"For in the long run, either through a lie, or through truth, people were bound to give themselves away..."- Agatha Christie's After the Funeral (1953)
After a brief, unannounced leave-of-absence from this blog, I've been slowly picking up my normal reading pace and managed to finish My True Love Lies (1947) by Lenore Glen Offord in just a few days. And no, contrary to the title, it's not a sugary, one-note romance novel, in which true love stands as the sole survivor, but a bone-fide detective story by a writer who served as the mystery critic for the San Francisco Globe for three decades – and stood-in for Anthony Boucher whenever he was unavailable during World War II.
My True Love Lies is set in the year following Allied victories over the Axis powers in Europe and the Pacific, but civilian and military life is still entwined in the San Francisco of 1946. The streets are filled with navy uniforms and the story's protagonist, Noel Bruce, has a job as a government job as a paid driver while she studies (line-) drawing at the Sherwin Art School. Noel is also friends with a charming and good humored Navy commander, named Miles Coree, who came back to San Francisco to find his fiancée married to another man.
A great detective once observed artistic blood is liable to take the strangest forms and the body found inside an unfinished war sculpture, a clay model called "Woman at the Grave," can attest to that statement!
Offord is represented on my best-of list with The Glass Mask (1944), because it’s an excellent treatment of the "perfect murder" ploy without a cop-out ending and an example of the kind of detective stories American's weren't suppose to be writing at the time: the kind set in a small and sleepy country-side town in which time has crept forward instead of marched. My True Love Lies doesn't bat in the same league as The Glass Mask, but the writing plainly shows Offord knew her way around a plot.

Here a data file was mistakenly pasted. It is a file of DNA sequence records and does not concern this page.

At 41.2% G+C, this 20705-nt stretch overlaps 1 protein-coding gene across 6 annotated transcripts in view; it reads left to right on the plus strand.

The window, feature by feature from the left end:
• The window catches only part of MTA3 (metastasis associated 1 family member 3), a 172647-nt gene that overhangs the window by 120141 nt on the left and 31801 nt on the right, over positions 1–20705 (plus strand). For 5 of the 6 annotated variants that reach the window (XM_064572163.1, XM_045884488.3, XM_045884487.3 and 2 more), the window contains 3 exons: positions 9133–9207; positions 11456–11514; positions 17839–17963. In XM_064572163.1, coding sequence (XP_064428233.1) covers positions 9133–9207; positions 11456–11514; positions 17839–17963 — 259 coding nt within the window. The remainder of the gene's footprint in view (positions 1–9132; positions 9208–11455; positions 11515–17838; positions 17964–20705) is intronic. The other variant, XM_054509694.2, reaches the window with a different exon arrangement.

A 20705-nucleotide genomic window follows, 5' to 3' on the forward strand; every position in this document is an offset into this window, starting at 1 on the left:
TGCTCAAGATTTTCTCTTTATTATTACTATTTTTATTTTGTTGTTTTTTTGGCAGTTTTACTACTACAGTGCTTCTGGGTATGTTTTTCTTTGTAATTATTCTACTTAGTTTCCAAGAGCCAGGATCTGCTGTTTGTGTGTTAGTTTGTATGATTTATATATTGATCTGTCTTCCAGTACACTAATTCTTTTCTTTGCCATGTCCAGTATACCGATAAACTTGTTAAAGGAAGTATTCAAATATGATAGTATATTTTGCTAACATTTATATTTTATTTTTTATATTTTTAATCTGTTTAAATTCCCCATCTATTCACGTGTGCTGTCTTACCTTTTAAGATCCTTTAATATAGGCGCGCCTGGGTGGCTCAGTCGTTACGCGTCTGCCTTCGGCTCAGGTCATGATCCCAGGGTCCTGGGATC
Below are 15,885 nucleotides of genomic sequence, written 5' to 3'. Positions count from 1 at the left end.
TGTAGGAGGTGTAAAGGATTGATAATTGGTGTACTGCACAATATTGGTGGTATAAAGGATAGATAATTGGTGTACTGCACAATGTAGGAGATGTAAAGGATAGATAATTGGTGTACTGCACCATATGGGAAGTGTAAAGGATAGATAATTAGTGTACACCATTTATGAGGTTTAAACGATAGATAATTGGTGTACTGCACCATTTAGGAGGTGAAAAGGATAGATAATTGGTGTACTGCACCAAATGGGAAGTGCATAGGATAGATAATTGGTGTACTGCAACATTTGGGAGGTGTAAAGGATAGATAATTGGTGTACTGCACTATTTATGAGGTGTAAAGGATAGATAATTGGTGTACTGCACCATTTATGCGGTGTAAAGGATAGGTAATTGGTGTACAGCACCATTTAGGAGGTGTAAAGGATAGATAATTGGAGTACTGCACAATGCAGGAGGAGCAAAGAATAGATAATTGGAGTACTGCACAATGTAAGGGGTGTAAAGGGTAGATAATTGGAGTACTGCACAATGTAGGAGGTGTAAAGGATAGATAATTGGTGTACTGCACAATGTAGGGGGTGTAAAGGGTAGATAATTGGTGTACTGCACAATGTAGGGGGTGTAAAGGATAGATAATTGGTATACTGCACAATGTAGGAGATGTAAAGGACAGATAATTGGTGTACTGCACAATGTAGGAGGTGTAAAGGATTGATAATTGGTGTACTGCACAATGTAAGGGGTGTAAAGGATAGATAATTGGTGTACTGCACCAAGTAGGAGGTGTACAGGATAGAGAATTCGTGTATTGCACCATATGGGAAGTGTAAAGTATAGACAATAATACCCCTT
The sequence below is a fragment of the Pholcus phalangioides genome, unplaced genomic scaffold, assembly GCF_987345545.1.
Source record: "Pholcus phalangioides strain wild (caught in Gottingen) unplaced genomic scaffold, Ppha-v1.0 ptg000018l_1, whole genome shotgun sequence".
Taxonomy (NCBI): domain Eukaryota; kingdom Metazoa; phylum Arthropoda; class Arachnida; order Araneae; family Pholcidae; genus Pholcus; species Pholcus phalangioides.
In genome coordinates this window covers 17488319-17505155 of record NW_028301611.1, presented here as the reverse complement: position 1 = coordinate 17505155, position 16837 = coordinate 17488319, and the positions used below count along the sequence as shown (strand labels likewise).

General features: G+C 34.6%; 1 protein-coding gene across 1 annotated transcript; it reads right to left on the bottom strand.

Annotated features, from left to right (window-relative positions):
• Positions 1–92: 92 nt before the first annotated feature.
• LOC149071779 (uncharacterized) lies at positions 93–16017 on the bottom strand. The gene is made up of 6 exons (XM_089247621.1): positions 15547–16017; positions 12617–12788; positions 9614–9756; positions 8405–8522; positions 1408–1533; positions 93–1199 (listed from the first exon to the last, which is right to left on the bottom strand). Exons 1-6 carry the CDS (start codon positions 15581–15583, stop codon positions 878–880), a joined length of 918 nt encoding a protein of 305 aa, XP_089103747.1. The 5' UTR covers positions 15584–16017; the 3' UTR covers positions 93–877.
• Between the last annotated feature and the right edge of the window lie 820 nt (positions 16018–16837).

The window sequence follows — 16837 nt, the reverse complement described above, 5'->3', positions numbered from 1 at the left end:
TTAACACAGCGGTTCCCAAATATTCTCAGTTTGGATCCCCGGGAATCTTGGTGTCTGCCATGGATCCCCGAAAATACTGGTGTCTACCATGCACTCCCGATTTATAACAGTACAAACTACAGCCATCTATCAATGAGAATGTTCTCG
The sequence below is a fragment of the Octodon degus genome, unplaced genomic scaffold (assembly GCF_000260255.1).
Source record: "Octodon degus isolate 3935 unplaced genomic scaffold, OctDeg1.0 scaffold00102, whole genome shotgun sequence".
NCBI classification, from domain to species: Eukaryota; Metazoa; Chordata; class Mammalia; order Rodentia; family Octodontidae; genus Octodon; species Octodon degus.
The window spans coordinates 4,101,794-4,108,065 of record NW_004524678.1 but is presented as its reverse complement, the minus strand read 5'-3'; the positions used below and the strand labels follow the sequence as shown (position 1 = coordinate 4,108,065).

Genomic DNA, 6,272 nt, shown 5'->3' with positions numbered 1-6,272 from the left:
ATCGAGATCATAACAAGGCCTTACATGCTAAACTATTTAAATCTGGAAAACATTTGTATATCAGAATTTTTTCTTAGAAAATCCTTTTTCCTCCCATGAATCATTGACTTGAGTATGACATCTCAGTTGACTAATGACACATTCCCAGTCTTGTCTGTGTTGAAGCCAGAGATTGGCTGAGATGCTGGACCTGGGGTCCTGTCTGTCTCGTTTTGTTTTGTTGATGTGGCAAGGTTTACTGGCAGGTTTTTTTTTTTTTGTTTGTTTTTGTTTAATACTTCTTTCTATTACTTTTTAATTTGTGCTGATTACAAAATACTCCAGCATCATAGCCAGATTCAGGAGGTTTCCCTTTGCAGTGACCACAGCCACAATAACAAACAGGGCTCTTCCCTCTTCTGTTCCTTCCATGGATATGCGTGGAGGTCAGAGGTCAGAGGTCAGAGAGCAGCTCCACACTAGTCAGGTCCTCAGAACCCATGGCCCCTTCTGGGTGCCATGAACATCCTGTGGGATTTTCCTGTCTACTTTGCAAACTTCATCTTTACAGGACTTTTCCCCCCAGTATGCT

The reader is constantly kept busy with mysterious developments and analysis's of the crime. There are crimes from the past lingering in the present and unknown pursuers are harassing Noel and the relationship between the different characters become more, and more, entangled. There are the "Five Scared Artists:" Noel, Anna Tannehill (it was her sculpture in which the body was discovered), Will Rome, Rita Steffany and Paul Watkins – who's inseparable from his cousin, Daisy. This lot is rounded out by the head of the art school, Eugene "Papa Gene" Fenmer, a brash reporter from the Eagle, Red Hobart, a derelict known as "Old Dad" and the ex-wife of the murdered man. And they all gravitate towards the scene of the crime.
Offord actually came up with a clever solution as to why the corpse was hidden in the clay model (other than dramatic effect) and there was a nifty double-twist at the end, which made My True Love Lies an above average mystery novel. It missed that special spark to make it really great, but it's definitely better than similar artsy-themed detective stories such as Dorothy L. Sayers' Five Red Herrings (1931) and Ngiao Marsh's Artists in Crime (1938).
In parting, here's a nugget of wisdom tugged away in the opening of the second chapter of My True Love Lies and reflects on the news playing up the Bohemian angle of the murder case: "Like many journalistic implications, these were partly true and mostly a long way from accuracy." We're almost a century removed from the publication of this book, but I'm afraid this little quote still holds some truth today considering you could make a special-edition DVD box-set for 3D home entertainment systems of the recent news coverage of the missing Flight 370 with downloadable content of Jesse Ventura taking the viewer through all the conspiracy theories.
Well, enough filler writing for one review and I'll probably grab a good, old-fashioned locked room mystery from the shelves for my next read.